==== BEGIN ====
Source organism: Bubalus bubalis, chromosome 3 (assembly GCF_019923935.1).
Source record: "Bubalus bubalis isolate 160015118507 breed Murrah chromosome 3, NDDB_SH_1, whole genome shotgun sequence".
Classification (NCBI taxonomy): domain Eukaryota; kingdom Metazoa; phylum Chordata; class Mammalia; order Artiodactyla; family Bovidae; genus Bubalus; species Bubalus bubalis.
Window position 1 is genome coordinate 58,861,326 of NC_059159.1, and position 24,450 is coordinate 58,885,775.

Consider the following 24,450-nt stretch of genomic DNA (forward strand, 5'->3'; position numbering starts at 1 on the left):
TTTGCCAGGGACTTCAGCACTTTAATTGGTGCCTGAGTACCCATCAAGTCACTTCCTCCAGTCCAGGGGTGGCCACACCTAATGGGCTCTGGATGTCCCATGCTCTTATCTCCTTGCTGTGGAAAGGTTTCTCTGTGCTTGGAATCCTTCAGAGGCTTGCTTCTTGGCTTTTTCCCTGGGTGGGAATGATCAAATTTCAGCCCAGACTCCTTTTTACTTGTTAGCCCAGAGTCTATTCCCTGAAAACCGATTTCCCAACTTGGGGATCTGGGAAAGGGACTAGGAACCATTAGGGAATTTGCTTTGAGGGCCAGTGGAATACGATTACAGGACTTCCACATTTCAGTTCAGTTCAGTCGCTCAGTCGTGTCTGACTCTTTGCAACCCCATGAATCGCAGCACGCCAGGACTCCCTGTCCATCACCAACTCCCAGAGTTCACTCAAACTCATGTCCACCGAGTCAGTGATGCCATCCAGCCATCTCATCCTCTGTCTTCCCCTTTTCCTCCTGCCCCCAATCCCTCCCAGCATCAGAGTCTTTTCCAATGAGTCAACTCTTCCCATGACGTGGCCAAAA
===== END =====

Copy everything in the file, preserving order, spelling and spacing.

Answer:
Source organism: Bubalus bubalis, chromosome 3 (assembly GCF_019923935.1).
Source record: "Bubalus bubalis isolate 160015118507 breed Murrah chromosome 3, NDDB_SH_1, whole genome shotgun sequence".
Classification (NCBI taxonomy): domain Eukaryota; kingdom Metazoa; phylum Chordata; class Mammalia; order Artiodactyla; family Bovidae; genus Bubalus; species Bubalus bubalis.
Window position 1 is genome coordinate 58,861,326 of NC_059159.1, and position 24,450 is coordinate 58,885,775.

Consider the following 24,450-nt stretch of genomic DNA (forward strand, 5'->3'; position numbering starts at 1 on the left):
TTTGCCAGGGACTTCAGCACTTTAATTGGTGCCTGAGTACCCATCAAGTCACTTCCTCCAGTCCAGGGGTGGCCACACCTAATGGGCTCTGGATGTCCCATGCTCTTATCTCCTTGCTGTGGAAAGGTTTCTCTGTGCTTGGAATCCTTCAGAGGCTTGCTTCTTGGCTTTTTCCCTGGGTGGGAATGATCAAATTTCAGCCCAGACTCCTTTTTACTTGTTAGCCCAGAGTCTATTCCCTGAAAACCGATTTCCCAACTTGGGGATCTGGGAAAGGGACTAGGAACCATTAGGGAATTTGCTTTGAGGGCCAGTGGAATACGATTACAGGACTTCCACATTTCAGTTCAGTTCAGTCGCTCAGTCGTGTCTGACTCTTTGCAACCCCATGAATCGCAGCACGCCAGGACTCCCTGTCCATCACCAACTCCCAGAGTTCACTCAAACTCATGTCCACCGAGTCAGTGATGCCATCCAGCCATCTCATCCTCTGTCTTCCCCTTTTCCTCCTGCCCCCAATCCCTCCCAGCATCAGAGTCTTTTCCAATGAGTCAACTCTTCCCATGACGTGGCCAAAA